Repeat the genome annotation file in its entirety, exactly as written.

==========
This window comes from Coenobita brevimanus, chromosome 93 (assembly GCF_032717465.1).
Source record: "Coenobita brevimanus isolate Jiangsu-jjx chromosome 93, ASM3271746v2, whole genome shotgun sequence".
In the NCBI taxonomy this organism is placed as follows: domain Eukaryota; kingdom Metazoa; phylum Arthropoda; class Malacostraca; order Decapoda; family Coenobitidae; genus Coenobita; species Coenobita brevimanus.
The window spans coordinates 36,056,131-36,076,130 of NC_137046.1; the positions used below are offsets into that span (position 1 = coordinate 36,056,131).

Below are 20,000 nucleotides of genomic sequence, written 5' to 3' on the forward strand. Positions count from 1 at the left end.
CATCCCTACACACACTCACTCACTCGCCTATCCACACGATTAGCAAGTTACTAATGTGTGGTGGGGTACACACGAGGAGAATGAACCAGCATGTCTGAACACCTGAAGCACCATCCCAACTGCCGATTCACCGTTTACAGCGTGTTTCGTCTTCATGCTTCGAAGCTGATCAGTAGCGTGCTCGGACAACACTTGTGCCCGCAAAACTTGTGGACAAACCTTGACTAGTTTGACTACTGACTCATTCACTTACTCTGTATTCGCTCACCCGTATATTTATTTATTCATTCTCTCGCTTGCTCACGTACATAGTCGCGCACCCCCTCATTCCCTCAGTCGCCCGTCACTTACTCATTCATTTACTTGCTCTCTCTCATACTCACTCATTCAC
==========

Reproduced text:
This window comes from Coenobita brevimanus, chromosome 93 (assembly GCF_032717465.1).
Source record: "Coenobita brevimanus isolate Jiangsu-jjx chromosome 93, ASM3271746v2, whole genome shotgun sequence".
In the NCBI taxonomy this organism is placed as follows: domain Eukaryota; kingdom Metazoa; phylum Arthropoda; class Malacostraca; order Decapoda; family Coenobitidae; genus Coenobita; species Coenobita brevimanus.
The window spans coordinates 36,056,131-36,076,130 of NC_137046.1; the positions used below are offsets into that span (position 1 = coordinate 36,056,131).

Below are 20,000 nucleotides of genomic sequence, written 5' to 3' on the forward strand. Positions count from 1 at the left end.
CATCCCTACACACACTCACTCACTCGCCTATCCACACGATTAGCAAGTTACTAATGTGTGGTGGGGTACACACGAGGAGAATGAACCAGCATGTCTGAACACCTGAAGCACCATCCCAACTGCCGATTCACCGTTTACAGCGTGTTTCGTCTTCATGCTTCGAAGCTGATCAGTAGCGTGCTCGGACAACACTTGTGCCCGCAAAACTTGTGGACAAACCTTGACTAGTTTGACTACTGACTCATTCACTTACTCTGTATTCGCTCACCCGTATATTTATTTATTCATTCTCTCGCTTGCTCACGTACATAGTCGCGCACCCCCTCATTCCCTCAGTCGCCCGTCACTTACTCATTCATTTACTTGCTCTCTCTCATACTCACTCATTCAC